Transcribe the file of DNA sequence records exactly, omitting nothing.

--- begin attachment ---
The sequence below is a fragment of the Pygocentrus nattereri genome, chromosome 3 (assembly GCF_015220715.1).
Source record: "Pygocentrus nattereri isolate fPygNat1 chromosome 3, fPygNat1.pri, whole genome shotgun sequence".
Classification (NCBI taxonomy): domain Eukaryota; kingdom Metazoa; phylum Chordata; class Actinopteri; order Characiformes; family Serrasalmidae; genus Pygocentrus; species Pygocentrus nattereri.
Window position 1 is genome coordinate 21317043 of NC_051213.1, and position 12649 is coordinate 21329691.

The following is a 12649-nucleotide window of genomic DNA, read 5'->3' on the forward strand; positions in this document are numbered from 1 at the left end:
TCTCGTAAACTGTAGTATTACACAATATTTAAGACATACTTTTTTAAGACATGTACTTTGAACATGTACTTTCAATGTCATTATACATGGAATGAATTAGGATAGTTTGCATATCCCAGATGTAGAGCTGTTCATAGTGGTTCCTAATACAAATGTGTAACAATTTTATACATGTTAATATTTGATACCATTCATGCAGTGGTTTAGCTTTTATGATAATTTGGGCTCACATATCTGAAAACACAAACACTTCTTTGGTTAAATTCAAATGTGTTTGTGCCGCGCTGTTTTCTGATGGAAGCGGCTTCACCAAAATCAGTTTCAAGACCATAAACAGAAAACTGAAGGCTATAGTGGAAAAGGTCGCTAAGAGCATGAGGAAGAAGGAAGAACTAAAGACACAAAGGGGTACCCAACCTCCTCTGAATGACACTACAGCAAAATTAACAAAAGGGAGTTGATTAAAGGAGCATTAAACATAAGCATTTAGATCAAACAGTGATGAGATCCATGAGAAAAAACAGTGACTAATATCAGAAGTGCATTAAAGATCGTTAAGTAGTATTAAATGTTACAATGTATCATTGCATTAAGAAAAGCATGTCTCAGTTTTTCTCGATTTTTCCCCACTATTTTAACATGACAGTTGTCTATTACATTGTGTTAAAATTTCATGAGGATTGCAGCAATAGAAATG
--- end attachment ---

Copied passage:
The sequence below is a fragment of the Pygocentrus nattereri genome, chromosome 3 (assembly GCF_015220715.1).
Source record: "Pygocentrus nattereri isolate fPygNat1 chromosome 3, fPygNat1.pri, whole genome shotgun sequence".
Classification (NCBI taxonomy): domain Eukaryota; kingdom Metazoa; phylum Chordata; class Actinopteri; order Characiformes; family Serrasalmidae; genus Pygocentrus; species Pygocentrus nattereri.
Window position 1 is genome coordinate 21317043 of NC_051213.1, and position 12649 is coordinate 21329691.

The following is a 12649-nucleotide window of genomic DNA, read 5'->3' on the forward strand; positions in this document are numbered from 1 at the left end:
TCTCGTAAACTGTAGTATTACACAATATTTAAGACATACTTTTTTAAGACATGTACTTTGAACATGTACTTTCAATGTCATTATACATGGAATGAATTAGGATAGTTTGCATATCCCAGATGTAGAGCTGTTCATAGTGGTTCCTAATACAAATGTGTAACAATTTTATACATGTTAATATTTGATACCATTCATGCAGTGGTTTAGCTTTTATGATAATTTGGGCTCACATATCTGAAAACACAAACACTTCTTTGGTTAAATTCAAATGTGTTTGTGCCGCGCTGTTTTCTGATGGAAGCGGCTTCACCAAAATCAGTTTCAAGACCATAAACAGAAAACTGAAGGCTATAGTGGAAAAGGTCGCTAAGAGCATGAGGAAGAAGGAAGAACTAAAGACACAAAGGGGTACCCAACCTCCTCTGAATGACACTACAGCAAAATTAACAAAAGGGAGTTGATTAAAGGAGCATTAAACATAAGCATTTAGATCAAACAGTGATGAGATCCATGAGAAAAAACAGTGACTAATATCAGAAGTGCATTAAAGATCGTTAAGTAGTATTAAATGTTACAATGTATCATTGCATTAAGAAAAGCATGTCTCAGTTTTTCTCGATTTTTCCCCACTATTTTAACATGACAGTTGTCTATTACATTGTGTTAAAATTTCATGAGGATTGCAGCAATAGAAATG